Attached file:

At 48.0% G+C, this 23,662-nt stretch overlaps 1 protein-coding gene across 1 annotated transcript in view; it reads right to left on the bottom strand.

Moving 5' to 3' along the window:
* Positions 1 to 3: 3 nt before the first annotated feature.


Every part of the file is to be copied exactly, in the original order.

At 48.0% G+C, this 23,662-nt stretch overlaps 1 protein-coding gene across 1 annotated transcript in view; it reads right to left on the bottom strand.

Moving 5' to 3' along the window:
* Positions 1 to 3: 3 nt before the first annotated feature.